When the play opens, Thebes is suffering a plague which leaves its fields and women barren. Oedipus, the king of Thebes, has sent his brother-in-law, Creon, to the house of Apollo to ask the oracle how to end the plague. Creon returns, bearing good news: once the killer of the previous king, Laius, is found, Thebes will be cured of the plague (Laius was Jocasta's husband before she married Oedipus). Hearing this, Oedipus swears he will find the murderer and banish him. The Chorus (representing the people of Thebes) suggests that Oedipus consult Teiresias, the blind prophet. Oedipus tells them that he has already sent for Teiresias.
When Teiresias arrives, he seems reluctant to answer Oedipus's questions, warning him that he does not want to know the answers. Oedipus threatens him with death, and finally Teiresias tells him that Oedipus himself is the killer, and that his marriage is a sinful union. Oedipus takes this as an insult and jumps to the conclusion that Creon paid Teiresias to say these things. Furious, Oedipus dismisses him, and Teiresias goes, repeating as he does, that Laius's killer is right here before him - a man who is his father's killer and his mother's husband, a man who came seeing but will leave in blindness.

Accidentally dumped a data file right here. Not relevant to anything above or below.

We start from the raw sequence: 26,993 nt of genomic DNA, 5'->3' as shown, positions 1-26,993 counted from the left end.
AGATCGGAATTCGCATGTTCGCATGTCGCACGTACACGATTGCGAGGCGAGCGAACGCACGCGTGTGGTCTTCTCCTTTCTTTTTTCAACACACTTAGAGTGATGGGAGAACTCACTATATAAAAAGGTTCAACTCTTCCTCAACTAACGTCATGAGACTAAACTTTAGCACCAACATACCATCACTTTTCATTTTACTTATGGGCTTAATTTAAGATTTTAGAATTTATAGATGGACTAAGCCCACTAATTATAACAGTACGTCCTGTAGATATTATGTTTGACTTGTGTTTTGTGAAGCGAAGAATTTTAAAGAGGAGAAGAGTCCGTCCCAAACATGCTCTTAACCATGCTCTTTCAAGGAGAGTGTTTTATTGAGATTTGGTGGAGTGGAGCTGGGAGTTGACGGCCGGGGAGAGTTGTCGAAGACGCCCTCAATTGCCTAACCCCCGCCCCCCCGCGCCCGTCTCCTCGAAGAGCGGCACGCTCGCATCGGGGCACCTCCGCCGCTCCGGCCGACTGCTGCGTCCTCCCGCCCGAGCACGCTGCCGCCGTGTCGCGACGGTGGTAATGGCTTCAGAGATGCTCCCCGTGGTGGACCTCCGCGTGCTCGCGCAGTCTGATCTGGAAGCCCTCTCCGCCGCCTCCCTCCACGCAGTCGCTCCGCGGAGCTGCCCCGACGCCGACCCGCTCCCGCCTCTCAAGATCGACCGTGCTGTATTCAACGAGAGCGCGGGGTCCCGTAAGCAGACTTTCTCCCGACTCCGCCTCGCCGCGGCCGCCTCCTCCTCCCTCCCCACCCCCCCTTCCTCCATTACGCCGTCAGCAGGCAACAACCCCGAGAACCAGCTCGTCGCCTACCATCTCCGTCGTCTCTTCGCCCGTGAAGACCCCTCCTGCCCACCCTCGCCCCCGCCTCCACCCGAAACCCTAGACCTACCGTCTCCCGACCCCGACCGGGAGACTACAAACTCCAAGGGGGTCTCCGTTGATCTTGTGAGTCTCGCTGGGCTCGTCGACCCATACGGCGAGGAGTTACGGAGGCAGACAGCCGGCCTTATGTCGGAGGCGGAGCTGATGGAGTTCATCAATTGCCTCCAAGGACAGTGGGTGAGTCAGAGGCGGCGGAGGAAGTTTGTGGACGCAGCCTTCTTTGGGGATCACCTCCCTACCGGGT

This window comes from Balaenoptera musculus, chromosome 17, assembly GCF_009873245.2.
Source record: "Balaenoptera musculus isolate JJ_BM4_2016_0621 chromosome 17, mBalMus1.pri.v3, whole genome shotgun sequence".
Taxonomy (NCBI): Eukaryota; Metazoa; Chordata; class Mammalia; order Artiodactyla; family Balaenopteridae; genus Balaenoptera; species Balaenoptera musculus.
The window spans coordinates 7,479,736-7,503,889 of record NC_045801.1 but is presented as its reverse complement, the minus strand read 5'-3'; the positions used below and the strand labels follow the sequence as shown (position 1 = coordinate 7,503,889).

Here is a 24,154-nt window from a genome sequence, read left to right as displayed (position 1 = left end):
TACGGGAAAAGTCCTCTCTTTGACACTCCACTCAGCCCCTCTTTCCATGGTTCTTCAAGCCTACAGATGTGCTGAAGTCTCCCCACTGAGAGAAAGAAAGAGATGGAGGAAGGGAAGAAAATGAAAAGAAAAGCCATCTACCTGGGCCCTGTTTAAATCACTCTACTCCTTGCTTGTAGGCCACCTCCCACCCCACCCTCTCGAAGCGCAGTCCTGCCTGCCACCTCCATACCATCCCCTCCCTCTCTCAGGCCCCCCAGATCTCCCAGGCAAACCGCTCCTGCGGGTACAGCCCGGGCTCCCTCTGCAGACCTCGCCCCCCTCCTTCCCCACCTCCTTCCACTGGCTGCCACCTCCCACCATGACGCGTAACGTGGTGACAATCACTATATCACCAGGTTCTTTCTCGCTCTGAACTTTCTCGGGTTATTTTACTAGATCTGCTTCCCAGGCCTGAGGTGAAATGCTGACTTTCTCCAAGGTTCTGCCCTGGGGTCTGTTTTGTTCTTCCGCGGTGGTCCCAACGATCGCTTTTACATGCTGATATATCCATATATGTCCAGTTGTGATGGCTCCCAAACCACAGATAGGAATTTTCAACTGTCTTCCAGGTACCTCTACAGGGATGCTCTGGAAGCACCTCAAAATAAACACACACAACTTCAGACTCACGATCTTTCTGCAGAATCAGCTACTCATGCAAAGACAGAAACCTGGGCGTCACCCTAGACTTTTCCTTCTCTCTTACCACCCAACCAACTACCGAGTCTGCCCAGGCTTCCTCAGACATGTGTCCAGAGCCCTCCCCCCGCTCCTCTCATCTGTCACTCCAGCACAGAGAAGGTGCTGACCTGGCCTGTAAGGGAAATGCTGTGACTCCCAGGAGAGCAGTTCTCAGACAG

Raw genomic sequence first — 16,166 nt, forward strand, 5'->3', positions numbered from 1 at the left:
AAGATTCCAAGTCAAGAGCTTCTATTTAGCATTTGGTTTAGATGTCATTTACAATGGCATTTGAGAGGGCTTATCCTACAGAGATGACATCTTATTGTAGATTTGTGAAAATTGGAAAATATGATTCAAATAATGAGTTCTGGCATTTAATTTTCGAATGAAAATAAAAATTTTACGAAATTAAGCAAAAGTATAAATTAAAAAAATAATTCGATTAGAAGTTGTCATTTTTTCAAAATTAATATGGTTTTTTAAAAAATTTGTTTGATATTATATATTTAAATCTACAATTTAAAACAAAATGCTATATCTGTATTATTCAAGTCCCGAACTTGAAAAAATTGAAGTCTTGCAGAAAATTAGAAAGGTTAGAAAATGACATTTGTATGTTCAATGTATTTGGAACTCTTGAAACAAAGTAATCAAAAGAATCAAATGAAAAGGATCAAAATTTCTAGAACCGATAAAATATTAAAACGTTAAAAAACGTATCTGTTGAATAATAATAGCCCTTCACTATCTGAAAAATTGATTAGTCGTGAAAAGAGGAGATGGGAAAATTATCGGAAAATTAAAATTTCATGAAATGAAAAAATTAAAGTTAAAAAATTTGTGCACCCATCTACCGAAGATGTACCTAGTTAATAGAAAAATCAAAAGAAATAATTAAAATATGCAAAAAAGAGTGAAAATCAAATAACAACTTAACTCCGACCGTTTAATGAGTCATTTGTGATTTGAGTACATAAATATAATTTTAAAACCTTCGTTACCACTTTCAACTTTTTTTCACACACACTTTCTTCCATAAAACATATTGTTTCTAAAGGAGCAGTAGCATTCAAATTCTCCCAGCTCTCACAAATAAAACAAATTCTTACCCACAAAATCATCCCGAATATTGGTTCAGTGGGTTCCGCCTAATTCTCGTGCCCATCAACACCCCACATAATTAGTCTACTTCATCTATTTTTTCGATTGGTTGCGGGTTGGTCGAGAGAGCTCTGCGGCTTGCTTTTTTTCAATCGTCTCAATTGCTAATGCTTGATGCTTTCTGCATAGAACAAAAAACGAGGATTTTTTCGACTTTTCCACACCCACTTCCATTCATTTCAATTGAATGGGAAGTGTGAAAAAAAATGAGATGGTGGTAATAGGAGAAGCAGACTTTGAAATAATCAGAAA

Creon enters, asking the people around him if it is true that Oedipus slanderously accused him. The Chorus tries to mediate, but Oedipus appears and charges Creon with treason. Jocasta and the Chorus beg Oedipus to be open-minded: Oedipus unwillingly relents and allows Creon to go. Jocasta asks Oedipus why he is so upset and he tells her what Teiresias prophesied. Jocasta comforts him by telling him that there is no truth in oracles or prophets, and she has proof. Long ago an oracle told Laius that his own son would kill him, and as a result he and Jocasta gave their infant son to a shepherd to leave out on a hillside to die with a pin through its ankles. Yet Laius was killed by robbers, not by his own son, proof that the oracle was wrong. But something about her story troubles Oedipus; she said that Laius was killed at a place where three roads meet, and this reminds Oedipus of an incident from his past, when he killed a stranger at a place where three roads met. He asks her to describe Laius, and her description matches his memory. Yet Jocasta tells him that the only eyewitness to Laius's death, a herdsman, swore that five robbers killed him. Oedipus summons this witness.